- Crypto scammers now use privacy wallets for their money laundering activities in Bitcoin
- The wallets were also used in two of the famous hacks against cryptocurrency this year
Elliptic, a UK based blockchain analytic firm, in its recent report declared that there has been an increase in money laundering activities involving Bitcoin than in previous time.
The blockchain analyst reported that the usual mode of operation for carrying out the laundering activities has also changed. The report noted that the previous method was the use of Bitcoin mixers which has phased out for privacy wallets.
Bitcoin Mixers are coin randomizers. They usually make sure that the value of Bitcoin exchanged between a sender and receiver differs greatly. At the end of such transactions, the mixers then make it extremely difficult for the transaction to be traced back to the wallet that initiated the transaction.
However, mixers have a litany of issues and a growing number of regulators have been able to cut their influence. The crypto scammers have seeked an alternative which is the use of privacy wallets.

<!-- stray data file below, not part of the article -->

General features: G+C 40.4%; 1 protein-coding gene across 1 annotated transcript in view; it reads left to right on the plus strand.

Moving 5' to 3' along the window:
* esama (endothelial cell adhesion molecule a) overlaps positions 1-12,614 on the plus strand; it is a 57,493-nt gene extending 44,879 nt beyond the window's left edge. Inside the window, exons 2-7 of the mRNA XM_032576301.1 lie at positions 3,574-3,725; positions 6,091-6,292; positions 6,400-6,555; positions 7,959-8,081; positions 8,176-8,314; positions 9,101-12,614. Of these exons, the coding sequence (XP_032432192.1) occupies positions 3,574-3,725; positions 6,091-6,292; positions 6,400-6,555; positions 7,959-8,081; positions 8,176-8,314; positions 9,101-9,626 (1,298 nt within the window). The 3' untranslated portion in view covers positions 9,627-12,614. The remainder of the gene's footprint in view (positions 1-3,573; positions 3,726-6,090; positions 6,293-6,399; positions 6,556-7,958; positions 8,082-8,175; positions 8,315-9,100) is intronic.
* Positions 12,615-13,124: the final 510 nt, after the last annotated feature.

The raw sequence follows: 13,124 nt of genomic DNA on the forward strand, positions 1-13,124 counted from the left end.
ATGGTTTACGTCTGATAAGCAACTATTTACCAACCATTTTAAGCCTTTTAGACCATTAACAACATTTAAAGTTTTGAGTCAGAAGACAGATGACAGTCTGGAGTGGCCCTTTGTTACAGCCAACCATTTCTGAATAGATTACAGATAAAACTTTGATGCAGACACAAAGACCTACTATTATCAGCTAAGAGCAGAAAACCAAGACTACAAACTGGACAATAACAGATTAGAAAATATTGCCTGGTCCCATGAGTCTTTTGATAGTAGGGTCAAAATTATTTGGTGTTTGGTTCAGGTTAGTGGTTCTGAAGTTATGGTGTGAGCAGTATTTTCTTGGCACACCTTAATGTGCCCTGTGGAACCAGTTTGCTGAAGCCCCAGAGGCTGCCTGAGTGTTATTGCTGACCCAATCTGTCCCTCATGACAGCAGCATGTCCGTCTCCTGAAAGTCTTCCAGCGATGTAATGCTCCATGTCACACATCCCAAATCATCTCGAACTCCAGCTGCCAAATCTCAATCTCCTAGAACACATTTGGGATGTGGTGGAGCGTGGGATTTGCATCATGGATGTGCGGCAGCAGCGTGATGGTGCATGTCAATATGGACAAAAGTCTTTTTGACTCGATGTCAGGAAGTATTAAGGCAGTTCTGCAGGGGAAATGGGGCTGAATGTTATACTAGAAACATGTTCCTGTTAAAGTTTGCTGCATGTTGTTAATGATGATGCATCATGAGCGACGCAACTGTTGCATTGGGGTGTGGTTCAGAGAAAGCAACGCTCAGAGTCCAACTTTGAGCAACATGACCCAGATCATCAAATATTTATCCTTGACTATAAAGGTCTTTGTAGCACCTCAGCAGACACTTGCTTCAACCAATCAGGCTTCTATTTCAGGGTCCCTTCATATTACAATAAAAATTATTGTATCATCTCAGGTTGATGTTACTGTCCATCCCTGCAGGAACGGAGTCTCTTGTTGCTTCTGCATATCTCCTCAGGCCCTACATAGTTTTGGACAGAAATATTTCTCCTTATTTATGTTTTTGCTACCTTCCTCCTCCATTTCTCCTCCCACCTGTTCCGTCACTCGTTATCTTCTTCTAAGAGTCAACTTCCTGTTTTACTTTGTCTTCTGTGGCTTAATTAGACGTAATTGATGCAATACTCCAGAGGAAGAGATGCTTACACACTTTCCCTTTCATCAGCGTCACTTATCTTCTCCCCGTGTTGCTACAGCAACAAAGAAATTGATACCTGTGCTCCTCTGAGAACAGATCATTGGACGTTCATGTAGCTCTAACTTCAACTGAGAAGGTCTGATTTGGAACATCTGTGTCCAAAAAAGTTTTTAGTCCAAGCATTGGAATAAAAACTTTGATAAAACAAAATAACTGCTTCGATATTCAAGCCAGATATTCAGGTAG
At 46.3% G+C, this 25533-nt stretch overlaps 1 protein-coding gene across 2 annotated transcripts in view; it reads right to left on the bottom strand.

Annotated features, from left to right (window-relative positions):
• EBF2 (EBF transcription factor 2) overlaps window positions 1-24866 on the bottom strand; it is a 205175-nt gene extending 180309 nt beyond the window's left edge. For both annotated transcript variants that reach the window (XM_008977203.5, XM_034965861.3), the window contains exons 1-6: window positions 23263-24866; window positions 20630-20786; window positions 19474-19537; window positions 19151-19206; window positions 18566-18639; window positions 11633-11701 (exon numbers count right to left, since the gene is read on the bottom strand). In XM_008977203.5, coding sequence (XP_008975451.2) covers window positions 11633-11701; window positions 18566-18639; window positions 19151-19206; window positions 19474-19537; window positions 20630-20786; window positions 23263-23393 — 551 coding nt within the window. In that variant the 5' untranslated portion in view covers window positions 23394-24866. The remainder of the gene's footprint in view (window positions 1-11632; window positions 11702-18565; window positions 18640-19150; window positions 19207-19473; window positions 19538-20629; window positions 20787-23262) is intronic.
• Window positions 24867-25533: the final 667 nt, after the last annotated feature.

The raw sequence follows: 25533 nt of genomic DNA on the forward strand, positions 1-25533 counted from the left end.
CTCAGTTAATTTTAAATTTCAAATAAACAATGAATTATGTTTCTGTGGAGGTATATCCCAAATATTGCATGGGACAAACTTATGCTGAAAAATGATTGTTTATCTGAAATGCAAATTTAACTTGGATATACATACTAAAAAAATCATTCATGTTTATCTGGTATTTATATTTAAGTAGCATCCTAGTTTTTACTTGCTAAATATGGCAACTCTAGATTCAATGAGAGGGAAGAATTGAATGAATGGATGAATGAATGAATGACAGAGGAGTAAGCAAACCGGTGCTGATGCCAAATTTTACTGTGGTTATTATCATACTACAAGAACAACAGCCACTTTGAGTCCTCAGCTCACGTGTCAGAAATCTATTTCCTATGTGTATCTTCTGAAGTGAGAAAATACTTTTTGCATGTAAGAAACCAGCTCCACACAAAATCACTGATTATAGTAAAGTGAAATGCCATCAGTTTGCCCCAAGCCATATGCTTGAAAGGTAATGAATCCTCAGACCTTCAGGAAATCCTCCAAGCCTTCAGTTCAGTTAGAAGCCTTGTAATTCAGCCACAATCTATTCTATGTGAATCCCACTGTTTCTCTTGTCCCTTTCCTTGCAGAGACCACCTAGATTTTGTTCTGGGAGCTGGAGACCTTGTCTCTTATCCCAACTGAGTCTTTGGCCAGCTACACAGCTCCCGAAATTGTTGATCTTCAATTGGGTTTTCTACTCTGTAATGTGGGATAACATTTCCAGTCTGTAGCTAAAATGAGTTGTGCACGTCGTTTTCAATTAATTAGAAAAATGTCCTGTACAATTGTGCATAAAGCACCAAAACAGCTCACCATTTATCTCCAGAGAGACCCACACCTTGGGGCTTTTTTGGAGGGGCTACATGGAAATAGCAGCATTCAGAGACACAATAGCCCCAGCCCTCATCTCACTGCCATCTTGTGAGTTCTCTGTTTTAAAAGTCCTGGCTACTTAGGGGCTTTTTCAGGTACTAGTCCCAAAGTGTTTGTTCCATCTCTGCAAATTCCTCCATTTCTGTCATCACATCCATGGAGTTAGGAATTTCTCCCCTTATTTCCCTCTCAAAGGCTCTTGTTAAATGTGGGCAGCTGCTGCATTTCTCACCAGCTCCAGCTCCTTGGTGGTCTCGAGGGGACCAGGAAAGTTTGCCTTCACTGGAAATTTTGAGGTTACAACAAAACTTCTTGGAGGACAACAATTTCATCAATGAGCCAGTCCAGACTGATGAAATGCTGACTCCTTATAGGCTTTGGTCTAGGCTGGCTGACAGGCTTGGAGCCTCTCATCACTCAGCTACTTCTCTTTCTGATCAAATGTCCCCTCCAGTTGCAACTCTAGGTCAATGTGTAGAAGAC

To carry out these acts, Bitcoin wallets belonging to private individuals instead of exchanges are combined with the anonymity network of Tor. This results in the wallets being able to be used to carry out CoinJoin transactions.
A CoinJoin transaction is when a multi-party BTC transaction is created and the original source is also mixed thereby making it difficult to trace such transactions. This form of transactions has become increasingly popular among money launderers in recent times.
They currently account for 13% of what is being used to carry out the fraud activities.
Privacy Wallets were involved in the most famous crypto hacks of the year
The crypto industry witnessed loads of attacks this year but privacy wallets were used in some of the well known crypto frauds perpetuated with Bitcoin.
The report stated that privacy wallets were used in the famous Twitter hack where twitter accounts with large followings were asked to make donations into a certain Bitcoin wallet.
The other use of the wallet was during the attack on KuCoin. In this attack, over $200 million worth of Bitcoin was moved out of the exchange.